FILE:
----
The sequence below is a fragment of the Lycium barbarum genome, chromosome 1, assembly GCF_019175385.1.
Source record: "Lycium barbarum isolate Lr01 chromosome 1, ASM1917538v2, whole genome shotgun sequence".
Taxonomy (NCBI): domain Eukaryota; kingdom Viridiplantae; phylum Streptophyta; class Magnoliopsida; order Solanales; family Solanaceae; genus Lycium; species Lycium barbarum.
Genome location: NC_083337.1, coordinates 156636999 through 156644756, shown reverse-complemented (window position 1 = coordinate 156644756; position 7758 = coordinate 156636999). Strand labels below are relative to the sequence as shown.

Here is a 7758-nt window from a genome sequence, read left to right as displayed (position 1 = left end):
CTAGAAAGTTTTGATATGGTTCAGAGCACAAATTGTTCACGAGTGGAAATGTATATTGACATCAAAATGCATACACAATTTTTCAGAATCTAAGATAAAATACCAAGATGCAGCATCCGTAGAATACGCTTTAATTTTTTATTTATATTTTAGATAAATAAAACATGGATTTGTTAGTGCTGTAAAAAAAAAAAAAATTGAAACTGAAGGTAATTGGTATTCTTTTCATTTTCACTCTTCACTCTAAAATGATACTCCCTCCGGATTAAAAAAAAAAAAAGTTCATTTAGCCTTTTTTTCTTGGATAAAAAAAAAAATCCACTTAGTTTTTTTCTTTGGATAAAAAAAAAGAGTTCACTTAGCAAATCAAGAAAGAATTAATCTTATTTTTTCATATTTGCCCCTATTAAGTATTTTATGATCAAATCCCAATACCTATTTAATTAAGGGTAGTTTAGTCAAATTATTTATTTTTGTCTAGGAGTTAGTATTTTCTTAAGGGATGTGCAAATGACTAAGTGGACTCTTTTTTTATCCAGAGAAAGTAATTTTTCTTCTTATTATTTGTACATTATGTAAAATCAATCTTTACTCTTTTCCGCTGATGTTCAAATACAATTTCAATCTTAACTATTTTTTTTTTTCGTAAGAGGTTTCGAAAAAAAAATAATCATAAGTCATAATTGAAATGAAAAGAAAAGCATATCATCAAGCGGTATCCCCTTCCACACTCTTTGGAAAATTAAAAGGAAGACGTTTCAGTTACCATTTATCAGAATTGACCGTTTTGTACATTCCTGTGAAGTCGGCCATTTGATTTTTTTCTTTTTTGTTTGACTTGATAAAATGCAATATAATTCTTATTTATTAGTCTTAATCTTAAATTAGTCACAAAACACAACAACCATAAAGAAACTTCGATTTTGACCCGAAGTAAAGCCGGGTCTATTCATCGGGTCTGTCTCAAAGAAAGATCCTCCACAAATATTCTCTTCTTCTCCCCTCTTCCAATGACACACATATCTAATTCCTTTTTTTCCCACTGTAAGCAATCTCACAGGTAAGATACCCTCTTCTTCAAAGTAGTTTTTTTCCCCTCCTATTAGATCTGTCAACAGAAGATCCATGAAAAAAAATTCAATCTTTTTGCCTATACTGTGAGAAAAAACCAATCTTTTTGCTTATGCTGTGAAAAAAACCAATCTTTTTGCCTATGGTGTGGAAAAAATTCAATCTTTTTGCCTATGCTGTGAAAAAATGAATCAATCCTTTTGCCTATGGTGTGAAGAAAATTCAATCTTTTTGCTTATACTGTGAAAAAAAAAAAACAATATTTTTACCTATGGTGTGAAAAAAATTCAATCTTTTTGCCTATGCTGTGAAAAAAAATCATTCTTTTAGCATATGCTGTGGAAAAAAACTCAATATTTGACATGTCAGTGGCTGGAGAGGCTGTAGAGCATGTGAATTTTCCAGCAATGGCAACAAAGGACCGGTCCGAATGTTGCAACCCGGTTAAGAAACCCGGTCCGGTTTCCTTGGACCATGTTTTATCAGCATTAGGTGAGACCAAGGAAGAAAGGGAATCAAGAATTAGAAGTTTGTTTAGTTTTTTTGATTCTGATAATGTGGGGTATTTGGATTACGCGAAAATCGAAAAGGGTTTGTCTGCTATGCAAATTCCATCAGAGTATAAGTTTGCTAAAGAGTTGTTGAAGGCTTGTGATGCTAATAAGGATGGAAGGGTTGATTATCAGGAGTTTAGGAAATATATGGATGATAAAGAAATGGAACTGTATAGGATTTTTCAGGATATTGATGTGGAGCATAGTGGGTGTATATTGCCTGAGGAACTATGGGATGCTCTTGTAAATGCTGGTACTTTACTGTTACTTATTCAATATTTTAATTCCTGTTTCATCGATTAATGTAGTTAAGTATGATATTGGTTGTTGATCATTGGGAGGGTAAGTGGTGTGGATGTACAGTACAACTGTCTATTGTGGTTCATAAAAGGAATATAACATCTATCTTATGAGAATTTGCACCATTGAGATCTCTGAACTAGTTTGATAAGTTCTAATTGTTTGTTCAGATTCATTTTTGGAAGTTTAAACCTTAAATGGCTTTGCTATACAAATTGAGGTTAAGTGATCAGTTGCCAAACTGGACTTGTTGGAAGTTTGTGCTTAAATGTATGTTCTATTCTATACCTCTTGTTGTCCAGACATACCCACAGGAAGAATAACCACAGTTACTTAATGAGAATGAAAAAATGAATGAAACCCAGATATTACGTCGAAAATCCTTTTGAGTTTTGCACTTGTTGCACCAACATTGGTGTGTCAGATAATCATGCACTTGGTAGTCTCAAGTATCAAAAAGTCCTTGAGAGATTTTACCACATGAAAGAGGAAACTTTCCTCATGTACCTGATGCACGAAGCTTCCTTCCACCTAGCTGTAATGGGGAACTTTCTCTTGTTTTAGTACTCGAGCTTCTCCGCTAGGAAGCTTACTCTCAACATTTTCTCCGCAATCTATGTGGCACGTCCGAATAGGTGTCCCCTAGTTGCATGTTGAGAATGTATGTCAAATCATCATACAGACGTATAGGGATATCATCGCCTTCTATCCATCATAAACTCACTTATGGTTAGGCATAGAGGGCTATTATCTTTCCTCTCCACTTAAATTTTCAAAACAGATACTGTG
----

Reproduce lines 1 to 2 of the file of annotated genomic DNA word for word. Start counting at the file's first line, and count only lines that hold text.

The sequence below is a fragment of the Lycium barbarum genome, chromosome 1, assembly GCF_019175385.1.
Source record: "Lycium barbarum isolate Lr01 chromosome 1, ASM1917538v2, whole genome shotgun sequence".